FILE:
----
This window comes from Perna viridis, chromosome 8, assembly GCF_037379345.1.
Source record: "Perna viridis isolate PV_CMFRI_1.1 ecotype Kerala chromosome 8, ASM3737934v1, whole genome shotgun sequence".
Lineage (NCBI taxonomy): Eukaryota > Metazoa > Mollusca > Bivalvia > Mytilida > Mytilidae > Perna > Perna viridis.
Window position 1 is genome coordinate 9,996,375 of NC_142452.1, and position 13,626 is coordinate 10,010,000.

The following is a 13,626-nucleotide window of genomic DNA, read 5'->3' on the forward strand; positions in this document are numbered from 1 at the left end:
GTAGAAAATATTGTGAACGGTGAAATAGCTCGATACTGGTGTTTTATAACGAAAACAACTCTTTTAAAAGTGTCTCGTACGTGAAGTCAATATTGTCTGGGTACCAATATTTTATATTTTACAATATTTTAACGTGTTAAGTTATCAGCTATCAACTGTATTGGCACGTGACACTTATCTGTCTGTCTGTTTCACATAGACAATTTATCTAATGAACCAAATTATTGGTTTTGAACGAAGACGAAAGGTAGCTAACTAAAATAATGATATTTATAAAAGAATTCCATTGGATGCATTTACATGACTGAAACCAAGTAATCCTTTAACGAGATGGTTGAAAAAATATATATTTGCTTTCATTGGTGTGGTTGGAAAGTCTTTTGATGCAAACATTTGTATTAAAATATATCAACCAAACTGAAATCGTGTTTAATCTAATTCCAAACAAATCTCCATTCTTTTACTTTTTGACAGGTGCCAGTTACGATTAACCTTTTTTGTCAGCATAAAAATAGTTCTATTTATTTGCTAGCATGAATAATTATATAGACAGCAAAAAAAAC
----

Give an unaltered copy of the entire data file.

This window comes from Perna viridis, chromosome 8, assembly GCF_037379345.1.
Source record: "Perna viridis isolate PV_CMFRI_1.1 ecotype Kerala chromosome 8, ASM3737934v1, whole genome shotgun sequence".
Lineage (NCBI taxonomy): Eukaryota > Metazoa > Mollusca > Bivalvia > Mytilida > Mytilidae > Perna > Perna viridis.
Window position 1 is genome coordinate 9,996,375 of NC_142452.1, and position 13,626 is coordinate 10,010,000.

The following is a 13,626-nucleotide window of genomic DNA, read 5'->3' on the forward strand; positions in this document are numbered from 1 at the left end:
GTAGAAAATATTGTGAACGGTGAAATAGCTCGATACTGGTGTTTTATAACGAAAACAACTCTTTTAAAAGTGTCTCGTACGTGAAGTCAATATTGTCTGGGTACCAATATTTTATATTTTACAATATTTTAACGTGTTAAGTTATCAGCTATCAACTGTATTGGCACGTGACACTTATCTGTCTGTCTGTTTCACATAGACAATTTATCTAATGAACCAAATTATTGGTTTTGAACGAAGACGAAAGGTAGCTAACTAAAATAATGATATTTATAAAAGAATTCCATTGGATGCATTTACATGACTGAAACCAAGTAATCCTTTAACGAGATGGTTGAAAAAATATATATTTGCTTTCATTGGTGTGGTTGGAAAGTCTTTTGATGCAAACATTTGTATTAAAATATATCAACCAAACTGAAATCGTGTTTAATCTAATTCCAAACAAATCTCCATTCTTTTACTTTTTGACAGGTGCCAGTTACGATTAACCTTTTTTGTCAGCATAAAAATAGTTCTATTTATTTGCTAGCATGAATAATTATATAGACAGCAAAAAAAAC